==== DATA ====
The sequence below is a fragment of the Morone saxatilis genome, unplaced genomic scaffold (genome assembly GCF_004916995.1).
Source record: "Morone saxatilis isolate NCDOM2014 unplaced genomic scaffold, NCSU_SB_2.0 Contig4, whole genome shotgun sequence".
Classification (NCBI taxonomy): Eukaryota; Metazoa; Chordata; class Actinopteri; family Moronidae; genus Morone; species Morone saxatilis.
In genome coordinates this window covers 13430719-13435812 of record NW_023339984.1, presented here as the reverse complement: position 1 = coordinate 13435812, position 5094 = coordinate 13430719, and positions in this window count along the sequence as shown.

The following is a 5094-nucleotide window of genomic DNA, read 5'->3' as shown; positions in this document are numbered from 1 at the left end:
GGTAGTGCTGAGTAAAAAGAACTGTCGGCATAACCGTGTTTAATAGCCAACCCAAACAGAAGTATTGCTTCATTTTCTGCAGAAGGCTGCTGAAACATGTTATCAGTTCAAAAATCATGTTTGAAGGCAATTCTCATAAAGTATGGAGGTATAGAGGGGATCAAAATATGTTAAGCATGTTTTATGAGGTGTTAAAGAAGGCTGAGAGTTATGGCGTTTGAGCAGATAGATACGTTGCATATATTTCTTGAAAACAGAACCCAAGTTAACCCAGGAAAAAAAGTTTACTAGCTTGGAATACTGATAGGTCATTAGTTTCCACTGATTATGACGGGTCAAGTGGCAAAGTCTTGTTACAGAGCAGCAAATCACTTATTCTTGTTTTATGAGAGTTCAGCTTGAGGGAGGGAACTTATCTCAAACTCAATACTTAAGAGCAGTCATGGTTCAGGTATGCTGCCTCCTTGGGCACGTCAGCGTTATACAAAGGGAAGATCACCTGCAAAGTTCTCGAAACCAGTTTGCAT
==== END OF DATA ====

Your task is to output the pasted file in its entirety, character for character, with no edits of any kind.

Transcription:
The sequence below is a fragment of the Morone saxatilis genome, unplaced genomic scaffold (genome assembly GCF_004916995.1).
Source record: "Morone saxatilis isolate NCDOM2014 unplaced genomic scaffold, NCSU_SB_2.0 Contig4, whole genome shotgun sequence".
Classification (NCBI taxonomy): Eukaryota; Metazoa; Chordata; class Actinopteri; family Moronidae; genus Morone; species Morone saxatilis.
In genome coordinates this window covers 13430719-13435812 of record NW_023339984.1, presented here as the reverse complement: position 1 = coordinate 13435812, position 5094 = coordinate 13430719, and positions in this window count along the sequence as shown.

The following is a 5094-nucleotide window of genomic DNA, read 5'->3' as shown; positions in this document are numbered from 1 at the left end:
GGTAGTGCTGAGTAAAAAGAACTGTCGGCATAACCGTGTTTAATAGCCAACCCAAACAGAAGTATTGCTTCATTTTCTGCAGAAGGCTGCTGAAACATGTTATCAGTTCAAAAATCATGTTTGAAGGCAATTCTCATAAAGTATGGAGGTATAGAGGGGATCAAAATATGTTAAGCATGTTTTATGAGGTGTTAAAGAAGGCTGAGAGTTATGGCGTTTGAGCAGATAGATACGTTGCATATATTTCTTGAAAACAGAACCCAAGTTAACCCAGGAAAAAAAGTTTACTAGCTTGGAATACTGATAGGTCATTAGTTTCCACTGATTATGACGGGTCAAGTGGCAAAGTCTTGTTACAGAGCAGCAAATCACTTATTCTTGTTTTATGAGAGTTCAGCTTGAGGGAGGGAACTTATCTCAAACTCAATACTTAAGAGCAGTCATGGTTCAGGTATGCTGCCTCCTTGGGCACGTCAGCGTTATACAAAGGGAAGATCACCTGCAAAGTTCTCGAAACCAGTTTGCAT